“Greetings from Planet Ocean” by John F Kennedy Jr., postmarked from Koror, Republic of Palau, August 9, 1993: "Dear Kevin, Jim B., I feel a little guilty writing this while N.Y.C. shimmers in the summer heat and Rick Costello prowls the halls. But its pretty bitchin and I thought you should know. I'm in Palau in the South Pacific scuba diving and exploring the battlefields of WWII. Lots of Japanese but I watch my back. One whole week here and I haven't killed one. Only kidding Kevin. I'll let you be the first. Then on to Vietnam. Please tell all who ask that. I've decided to become a flight attendant. See ya. John" This postcard was from the trip he took with Daryl Hannah to Koror Island after he quit his D.A. job.
     
Jimmy McElligott worked as a legal clerk at the Supreme Courthouse in NYC and knew John Kennedy Jr. as an assistant D.A.: "Despite all his notoriety and fame, John was a down to earth guy who truly cared about his friends. We spent many days and weeks handling hundreds of cases together and we always started each day having coffee in my office after his bike ride to work. Every day there would be girls hanging outside the courtroom when they knew he was in there with me. I'd have to sneak him out the back hallway half the time. He had a group of girls who stalked him, but he was never rude to them. He was always a gentleman and made time to talk to everyone, he was that nice. Funny story, one day we were on trial and he forgot his suit. Turns out this was the day he had to give the summation to the jury. He came into the jury room in sweats and a T-shirt with a borrowed suit. He went into the bathroom like Clark Kent and came out in this suit that's a size too small with pants that were 4 inches too short. I asked him "WTF are you wearing?" He responded: "I forgot my suit so I borrowed this from Kevin" (his office mate Kevin Hynes). I said: "well, you better stand behind the prosecution table so the jury can't see those flood pants that you're wearing." He laughed and assured me that he would be fine. Daryl Hannah was his girlfriend at the time and she was there in the audience for support. John and I last saw each other at his farewell party at Forlini's restaurant in August of 1993."

Ron Fitzgerald in a recent review about HBO's Perry Mason on TVLine: "What was even more appealing about Perry Mason to me was that Kevin J Hynes was not only a co-executive producer, but wrote several of the episodes' scripts. After John Fitzgerald Kennedy Jr.'s death on July 16, 1999, in early 2001 I was discussing the representation of a memoir about John that was being written by Kevin J. Hynes. Kevin was a dear friend of John and worked with him in the D.A.’s office in NYC. Kevin was waiting for JFK Jr. at the airport on Martha’s Vineyard to drive John, Carolyn and Lauren to the Kennedy's compound. Kevin Hynes attended John's memorial and was one of the funeral pallbearers, since Caroline Kennedy appointed him to help honor John's memory. Sadly, Kevin got a backlash when he came out with a proposal for a memoir about John in February 2003. Apparently the book proposal was shelved. Kevin said that the media widely exaggerated the 'conspiratory' contents of his proposal and ultimately all the backlash he received made him cancel the project."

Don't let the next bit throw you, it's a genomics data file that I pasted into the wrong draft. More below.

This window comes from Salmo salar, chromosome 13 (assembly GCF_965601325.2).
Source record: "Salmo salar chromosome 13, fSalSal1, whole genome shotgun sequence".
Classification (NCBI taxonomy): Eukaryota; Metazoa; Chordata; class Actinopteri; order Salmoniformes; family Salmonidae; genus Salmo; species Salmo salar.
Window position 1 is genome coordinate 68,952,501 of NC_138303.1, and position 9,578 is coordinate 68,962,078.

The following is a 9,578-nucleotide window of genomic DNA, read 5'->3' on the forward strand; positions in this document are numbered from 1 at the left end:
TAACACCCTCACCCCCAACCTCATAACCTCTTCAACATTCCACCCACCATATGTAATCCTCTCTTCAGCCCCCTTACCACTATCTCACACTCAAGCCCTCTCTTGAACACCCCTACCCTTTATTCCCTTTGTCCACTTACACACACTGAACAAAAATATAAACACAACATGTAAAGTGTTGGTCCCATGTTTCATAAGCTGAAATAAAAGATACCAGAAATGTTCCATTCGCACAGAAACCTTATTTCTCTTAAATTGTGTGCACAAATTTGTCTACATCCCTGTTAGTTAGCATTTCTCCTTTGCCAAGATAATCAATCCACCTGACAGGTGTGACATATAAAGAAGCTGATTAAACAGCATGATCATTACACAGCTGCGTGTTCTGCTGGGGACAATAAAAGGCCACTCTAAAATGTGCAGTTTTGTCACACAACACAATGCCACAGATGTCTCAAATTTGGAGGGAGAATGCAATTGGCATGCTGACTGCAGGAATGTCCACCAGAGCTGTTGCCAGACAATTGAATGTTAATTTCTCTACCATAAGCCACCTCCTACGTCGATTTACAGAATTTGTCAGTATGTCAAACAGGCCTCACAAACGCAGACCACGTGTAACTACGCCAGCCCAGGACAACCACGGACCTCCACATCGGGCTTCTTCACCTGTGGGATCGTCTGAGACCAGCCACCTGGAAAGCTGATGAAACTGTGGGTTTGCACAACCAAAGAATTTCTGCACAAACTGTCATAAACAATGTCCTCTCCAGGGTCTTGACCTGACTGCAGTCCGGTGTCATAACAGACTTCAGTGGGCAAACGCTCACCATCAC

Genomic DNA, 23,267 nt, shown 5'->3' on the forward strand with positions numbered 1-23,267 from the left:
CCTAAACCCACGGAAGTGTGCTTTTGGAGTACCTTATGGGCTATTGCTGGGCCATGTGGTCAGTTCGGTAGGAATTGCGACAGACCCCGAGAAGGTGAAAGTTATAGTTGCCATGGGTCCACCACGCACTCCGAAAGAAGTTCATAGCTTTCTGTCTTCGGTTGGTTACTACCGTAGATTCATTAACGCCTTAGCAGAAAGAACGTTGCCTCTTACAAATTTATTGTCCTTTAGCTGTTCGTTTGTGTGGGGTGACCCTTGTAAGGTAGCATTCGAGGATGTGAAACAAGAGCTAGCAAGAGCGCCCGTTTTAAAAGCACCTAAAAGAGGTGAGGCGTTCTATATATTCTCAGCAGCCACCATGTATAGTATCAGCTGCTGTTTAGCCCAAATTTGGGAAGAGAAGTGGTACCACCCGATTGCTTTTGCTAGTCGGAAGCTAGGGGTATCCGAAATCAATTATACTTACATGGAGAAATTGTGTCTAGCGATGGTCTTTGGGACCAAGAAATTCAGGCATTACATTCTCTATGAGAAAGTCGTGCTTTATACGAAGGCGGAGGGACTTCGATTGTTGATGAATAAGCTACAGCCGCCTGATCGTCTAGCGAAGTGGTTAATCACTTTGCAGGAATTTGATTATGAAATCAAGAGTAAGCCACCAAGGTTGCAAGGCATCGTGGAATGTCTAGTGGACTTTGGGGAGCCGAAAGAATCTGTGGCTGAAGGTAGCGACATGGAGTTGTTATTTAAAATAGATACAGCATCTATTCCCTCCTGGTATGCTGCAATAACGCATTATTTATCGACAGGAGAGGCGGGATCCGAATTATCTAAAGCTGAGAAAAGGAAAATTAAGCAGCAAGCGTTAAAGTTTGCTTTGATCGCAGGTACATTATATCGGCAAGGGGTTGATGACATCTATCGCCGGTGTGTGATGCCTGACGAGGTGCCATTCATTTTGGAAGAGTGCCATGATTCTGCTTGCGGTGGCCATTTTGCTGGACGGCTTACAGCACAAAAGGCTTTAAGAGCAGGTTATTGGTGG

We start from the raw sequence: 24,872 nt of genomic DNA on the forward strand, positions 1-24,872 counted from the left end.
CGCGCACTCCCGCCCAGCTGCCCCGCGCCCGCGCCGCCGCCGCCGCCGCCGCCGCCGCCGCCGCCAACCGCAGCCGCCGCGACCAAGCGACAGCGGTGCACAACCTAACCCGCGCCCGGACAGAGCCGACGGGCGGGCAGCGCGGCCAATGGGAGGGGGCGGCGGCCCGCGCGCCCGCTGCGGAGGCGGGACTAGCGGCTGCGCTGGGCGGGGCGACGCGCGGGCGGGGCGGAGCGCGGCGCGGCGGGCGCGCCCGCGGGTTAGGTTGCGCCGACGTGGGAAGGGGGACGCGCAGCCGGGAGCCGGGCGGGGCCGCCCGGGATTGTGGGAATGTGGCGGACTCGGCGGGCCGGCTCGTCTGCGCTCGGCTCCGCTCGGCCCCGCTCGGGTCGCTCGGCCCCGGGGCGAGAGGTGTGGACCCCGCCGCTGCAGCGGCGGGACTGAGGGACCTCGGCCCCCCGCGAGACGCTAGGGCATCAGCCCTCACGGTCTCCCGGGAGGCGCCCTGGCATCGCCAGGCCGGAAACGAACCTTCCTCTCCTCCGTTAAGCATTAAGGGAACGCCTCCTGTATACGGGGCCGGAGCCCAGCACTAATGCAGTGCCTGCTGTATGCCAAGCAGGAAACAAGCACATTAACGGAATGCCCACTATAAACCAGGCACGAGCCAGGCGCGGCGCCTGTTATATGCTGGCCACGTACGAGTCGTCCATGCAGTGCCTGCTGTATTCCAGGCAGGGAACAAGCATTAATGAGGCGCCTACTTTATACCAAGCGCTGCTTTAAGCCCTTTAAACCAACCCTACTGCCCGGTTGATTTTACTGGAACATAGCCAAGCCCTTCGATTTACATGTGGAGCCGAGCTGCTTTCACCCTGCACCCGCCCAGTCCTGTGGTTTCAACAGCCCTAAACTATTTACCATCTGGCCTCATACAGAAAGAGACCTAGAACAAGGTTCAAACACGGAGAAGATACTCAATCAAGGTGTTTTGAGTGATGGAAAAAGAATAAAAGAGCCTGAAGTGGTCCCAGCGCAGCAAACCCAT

"Dear Young Kevin and Beth, I have a year but I know you two will give me a little slack. I send this on with great affection and trust it will go well with Larchmont-Gothic. Hope you dig it. Love John + Carolyn" This letter was enclosed with a gift to Kevin and Beth (Kevin's wife). Beth Hynes also was friendly with Sasha Chermayeff, one of John's best friends. At Andover, they had become fast—and lifelong—friends. They shared three classes together at Phillips Academy their first year. They talked about their families, and they immediately clicked. She recalled how they were once dancing around in the dorm and he started talking about how uninformed women seemed to be about their sexual power over men. “He said, ‘God, women have no clue that they’re driving men completely crazy, being such naturally sexy creatures,’ and stuff like that,” she said. Sasha also remembered that John was getting “pissed” at her for being so naïve about how her innocent-seeming flirting was affecting other guys at Andover. He was being protective the way an older brother would be to a younger sister. She and John were never a couple but there was one moment, during the fall of their first semester at Andover, when it might have happened. 

They were in the old part of the stately Oliver Wendell Holmes Library in an area where books had been removed from the shelves. They decided to climb onto the shelving and lie down and they started making out. The next day, Sasha remembered, they got into “kind of an argument” about what had happened “and then we were both like, ‘Okay fine, we would just go back to where we were before, we're just friends,’ and we just stayed there.” Professor of History Edward Hill recalled: "John didn't like to talk about his father's assassination, which I learned for the first time at Andover, on the steps on Samuel Phillips Hall, leafing through the pages of The Best of Life with John and Sasha when we hit the inevitable assassination chapter. And John almost tore the pages out of the book he flipped through them so—just quick. Then suddenly we’re on, like, the moon landing. He didn’t even look at those pictures.” Hill said he always believed that John’s closest friends “all seem to have come from the Land of Misfit Toys”; this was the “interesting dichotomy” in John’s personality.